Updating this section – dp Jan 19, 2022
I created this page and section of this website in 2016, and kept it up-to-date, more or less, until the Independent Review of Forestry Practices began in the fall of 2017. The resultant “Lahey Report” which was to address many of these issues was released on Aug 21, 2018. It would address at least some of the issues, but the government dragged its feet and as of today, Jan 19, 2022, very little has happened on the ground. The newly elected PC Government has committed to ‘implementing Lahey” by 2023.
Three major issues developed in the interval which had been cited on this website, but not as a subsection under Current Issues:
–> Concerns about AP068409 BEALS MEADOW: A campout (The Last Hope Wildlife Corridor Encampment) began on this site on Dec 1, 2021 and continues. The Government maintains that their prescribed harvest is consistent with the Lahey recommendations, so it is a standoff for now. I am putting together a subsection to Current Issues on this topic: AP068499 Beals Meadow
–> Concerns about MOOSE (Mainland Eastern Moose and Western Moose introduced to C.B.) I have just moved an existing section on Moose to make it a subsection under this page (Current Issues) View Moose
PRE- LAHEY ISSUES (& CONTINUING)
“Our entire forest can be reduced to young, even-aged, low-value forest, and the Government can happily say they’ve fulfilled their promise to Nova Scotians [to reduce clearcutting by 50%]”
–>FISH, FORESTS & CALCIUM
Clearcutting is especially damaging to forest health, wildlife and fish in Nova Scotia watersheds already severely affected by acid rain due to their inherently poor buffering capacity. The broad outlines of this story have been known since the 1980s, when precipitous declines of salmon in many of our Atlantic river systems were traced to increased acidification of surface waters associated with acid rain. That should have raised alarm bells about forests. Declining salmon and increased water acidity are the equivalent of bad blood tests for watersheds. Something was wrong in the forested uplands that fed those rivers. There still is.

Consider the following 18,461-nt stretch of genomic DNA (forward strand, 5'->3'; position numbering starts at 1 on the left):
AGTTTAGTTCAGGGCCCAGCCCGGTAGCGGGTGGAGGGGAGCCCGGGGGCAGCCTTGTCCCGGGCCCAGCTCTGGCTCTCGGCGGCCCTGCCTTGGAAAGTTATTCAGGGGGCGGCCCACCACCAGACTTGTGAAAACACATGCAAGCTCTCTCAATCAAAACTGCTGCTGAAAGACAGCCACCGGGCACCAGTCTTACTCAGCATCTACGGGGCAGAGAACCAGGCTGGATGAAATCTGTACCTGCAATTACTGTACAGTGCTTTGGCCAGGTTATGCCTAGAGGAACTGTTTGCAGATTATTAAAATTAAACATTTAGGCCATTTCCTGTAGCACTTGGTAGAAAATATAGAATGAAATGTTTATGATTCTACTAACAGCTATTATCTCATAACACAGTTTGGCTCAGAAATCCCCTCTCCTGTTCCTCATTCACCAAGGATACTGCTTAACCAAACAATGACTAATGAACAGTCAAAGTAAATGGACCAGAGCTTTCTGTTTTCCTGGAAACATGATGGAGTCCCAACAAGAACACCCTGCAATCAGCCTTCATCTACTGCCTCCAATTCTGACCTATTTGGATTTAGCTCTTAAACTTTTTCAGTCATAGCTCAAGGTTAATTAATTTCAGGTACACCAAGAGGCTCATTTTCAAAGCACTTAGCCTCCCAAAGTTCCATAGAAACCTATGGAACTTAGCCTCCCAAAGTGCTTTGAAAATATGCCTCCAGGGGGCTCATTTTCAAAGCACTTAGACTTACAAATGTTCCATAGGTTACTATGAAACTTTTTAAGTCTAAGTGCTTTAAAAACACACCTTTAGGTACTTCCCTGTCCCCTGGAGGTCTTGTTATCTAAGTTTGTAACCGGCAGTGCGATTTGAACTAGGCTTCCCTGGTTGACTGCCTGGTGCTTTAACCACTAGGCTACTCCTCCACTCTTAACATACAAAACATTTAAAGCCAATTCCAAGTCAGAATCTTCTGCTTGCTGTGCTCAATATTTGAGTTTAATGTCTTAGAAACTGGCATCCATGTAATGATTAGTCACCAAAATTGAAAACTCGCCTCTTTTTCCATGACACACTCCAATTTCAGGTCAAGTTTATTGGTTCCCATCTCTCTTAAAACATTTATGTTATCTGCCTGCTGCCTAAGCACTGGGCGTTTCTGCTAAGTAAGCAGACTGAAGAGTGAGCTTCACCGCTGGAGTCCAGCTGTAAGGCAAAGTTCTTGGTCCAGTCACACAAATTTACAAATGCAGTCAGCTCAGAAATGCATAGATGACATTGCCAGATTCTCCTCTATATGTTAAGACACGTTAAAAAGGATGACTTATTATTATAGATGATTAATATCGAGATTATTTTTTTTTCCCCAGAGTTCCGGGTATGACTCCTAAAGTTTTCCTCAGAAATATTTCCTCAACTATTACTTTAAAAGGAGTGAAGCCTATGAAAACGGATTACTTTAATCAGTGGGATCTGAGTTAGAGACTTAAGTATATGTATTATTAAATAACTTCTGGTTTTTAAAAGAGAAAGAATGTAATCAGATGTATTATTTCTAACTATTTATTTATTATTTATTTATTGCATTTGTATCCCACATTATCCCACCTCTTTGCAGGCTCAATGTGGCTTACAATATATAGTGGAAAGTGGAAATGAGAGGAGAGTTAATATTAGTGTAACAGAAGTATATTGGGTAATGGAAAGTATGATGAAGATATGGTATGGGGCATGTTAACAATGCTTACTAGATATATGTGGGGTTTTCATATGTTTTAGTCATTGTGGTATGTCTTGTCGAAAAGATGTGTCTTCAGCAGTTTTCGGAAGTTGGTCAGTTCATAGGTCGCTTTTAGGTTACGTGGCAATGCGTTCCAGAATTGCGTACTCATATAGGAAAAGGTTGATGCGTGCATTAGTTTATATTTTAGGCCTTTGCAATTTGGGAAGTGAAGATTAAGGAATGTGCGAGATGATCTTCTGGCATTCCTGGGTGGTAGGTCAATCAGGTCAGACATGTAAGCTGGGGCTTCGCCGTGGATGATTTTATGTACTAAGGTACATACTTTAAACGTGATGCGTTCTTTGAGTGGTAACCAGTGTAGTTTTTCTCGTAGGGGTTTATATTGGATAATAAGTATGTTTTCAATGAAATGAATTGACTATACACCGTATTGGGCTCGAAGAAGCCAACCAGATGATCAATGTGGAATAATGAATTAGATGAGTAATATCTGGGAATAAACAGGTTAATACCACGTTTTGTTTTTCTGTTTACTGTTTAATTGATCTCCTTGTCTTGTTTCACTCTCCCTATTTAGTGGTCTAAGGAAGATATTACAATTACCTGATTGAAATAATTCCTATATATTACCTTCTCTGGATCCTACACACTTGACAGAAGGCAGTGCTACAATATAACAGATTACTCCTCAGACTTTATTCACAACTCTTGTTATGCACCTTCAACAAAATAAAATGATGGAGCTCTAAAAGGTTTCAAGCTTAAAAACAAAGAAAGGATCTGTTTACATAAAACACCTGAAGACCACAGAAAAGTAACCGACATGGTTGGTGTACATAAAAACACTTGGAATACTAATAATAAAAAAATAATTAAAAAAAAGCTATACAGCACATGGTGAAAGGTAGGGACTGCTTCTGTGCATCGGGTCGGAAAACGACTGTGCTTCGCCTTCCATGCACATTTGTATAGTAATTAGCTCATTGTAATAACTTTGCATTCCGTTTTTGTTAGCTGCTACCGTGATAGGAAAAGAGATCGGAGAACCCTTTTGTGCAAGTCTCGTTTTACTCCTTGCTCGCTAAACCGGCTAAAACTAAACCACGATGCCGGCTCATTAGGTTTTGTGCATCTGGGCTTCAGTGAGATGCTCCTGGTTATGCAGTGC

Read more under CALCIUM DEPLETION
–>BIOMASS or BIOMESS?
As in other jurisdictions, burning forest wastes for bioenergy (heat and electricity) in Nova Scotia quickly turned into clearcutting forests to burn for bioenergy. Over the first 50+ years, burning clearcut biomass produces more greenhouse gases than if we burned coal, i.e. during the period in which it is most critical to reduce emissions. Biofuels are no better. Clearcutting is especially destructive in Nova Scotia, as it is conducted on very short rotations (40 – 50 years or less) in an area of naturally mixed, multi-aged, Acadian forest, much of on poorly buffered soils already stressed by acid rain and past clearcutting
Read more under BIOMASS/BIOFUELS
The above are overarching issues. Related or more specific issues include:
–>THE MILL – take all of the issues above, roll them up and add a big dose of environmental racism and you have The Mill. Read more